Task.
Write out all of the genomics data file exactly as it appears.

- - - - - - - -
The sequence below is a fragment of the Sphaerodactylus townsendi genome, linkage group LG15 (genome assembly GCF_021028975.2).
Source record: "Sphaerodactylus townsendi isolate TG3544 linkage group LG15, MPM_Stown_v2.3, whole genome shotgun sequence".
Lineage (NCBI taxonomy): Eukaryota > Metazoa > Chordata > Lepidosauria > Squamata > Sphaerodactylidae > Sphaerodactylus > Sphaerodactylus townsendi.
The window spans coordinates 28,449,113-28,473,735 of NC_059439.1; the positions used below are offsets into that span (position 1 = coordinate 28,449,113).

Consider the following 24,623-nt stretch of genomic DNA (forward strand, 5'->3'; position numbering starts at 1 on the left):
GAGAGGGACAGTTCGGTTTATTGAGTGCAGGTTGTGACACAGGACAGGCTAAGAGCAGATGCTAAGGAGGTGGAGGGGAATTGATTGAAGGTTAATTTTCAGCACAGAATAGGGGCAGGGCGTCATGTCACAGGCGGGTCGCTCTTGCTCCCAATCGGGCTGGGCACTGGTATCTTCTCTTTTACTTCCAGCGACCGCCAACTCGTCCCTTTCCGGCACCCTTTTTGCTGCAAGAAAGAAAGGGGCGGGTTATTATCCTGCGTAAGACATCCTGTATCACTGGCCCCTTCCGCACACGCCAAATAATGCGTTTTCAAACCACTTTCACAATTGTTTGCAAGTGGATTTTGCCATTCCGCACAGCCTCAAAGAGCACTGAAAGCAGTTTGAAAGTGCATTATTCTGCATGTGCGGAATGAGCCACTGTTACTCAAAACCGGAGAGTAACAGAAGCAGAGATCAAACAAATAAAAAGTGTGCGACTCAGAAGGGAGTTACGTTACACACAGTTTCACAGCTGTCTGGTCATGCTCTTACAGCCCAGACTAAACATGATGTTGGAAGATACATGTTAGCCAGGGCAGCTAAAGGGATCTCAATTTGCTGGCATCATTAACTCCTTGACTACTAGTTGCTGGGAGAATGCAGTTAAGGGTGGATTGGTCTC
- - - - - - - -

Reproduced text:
The sequence below is a fragment of the Sphaerodactylus townsendi genome, linkage group LG15 (genome assembly GCF_021028975.2).
Source record: "Sphaerodactylus townsendi isolate TG3544 linkage group LG15, MPM_Stown_v2.3, whole genome shotgun sequence".
Lineage (NCBI taxonomy): Eukaryota > Metazoa > Chordata > Lepidosauria > Squamata > Sphaerodactylidae > Sphaerodactylus > Sphaerodactylus townsendi.
The window spans coordinates 28,449,113-28,473,735 of NC_059439.1; the positions used below are offsets into that span (position 1 = coordinate 28,449,113).

Consider the following 24,623-nt stretch of genomic DNA (forward strand, 5'->3'; position numbering starts at 1 on the left):
GAGAGGGACAGTTCGGTTTATTGAGTGCAGGTTGTGACACAGGACAGGCTAAGAGCAGATGCTAAGGAGGTGGAGGGGAATTGATTGAAGGTTAATTTTCAGCACAGAATAGGGGCAGGGCGTCATGTCACAGGCGGGTCGCTCTTGCTCCCAATCGGGCTGGGCACTGGTATCTTCTCTTTTACTTCCAGCGACCGCCAACTCGTCCCTTTCCGGCACCCTTTTTGCTGCAAGAAAGAAAGGGGCGGGTTATTATCCTGCGTAAGACATCCTGTATCACTGGCCCCTTCCGCACACGCCAAATAATGCGTTTTCAAACCACTTTCACAATTGTTTGCAAGTGGATTTTGCCATTCCGCACAGCCTCAAAGAGCACTGAAAGCAGTTTGAAAGTGCATTATTCTGCATGTGCGGAATGAGCCACTGTTACTCAAAACCGGAGAGTAACAGAAGCAGAGATCAAACAAATAAAAAGTGTGCGACTCAGAAGGGAGTTACGTTACACACAGTTTCACAGCTGTCTGGTCATGCTCTTACAGCCCAGACTAAACATGATGTTGGAAGATACATGTTAGCCAGGGCAGCTAAAGGGATCTCAATTTGCTGGCATCATTAACTCCTTGACTACTAGTTGCTGGGAGAATGCAGTTAAGGGTGGATTGGTCTC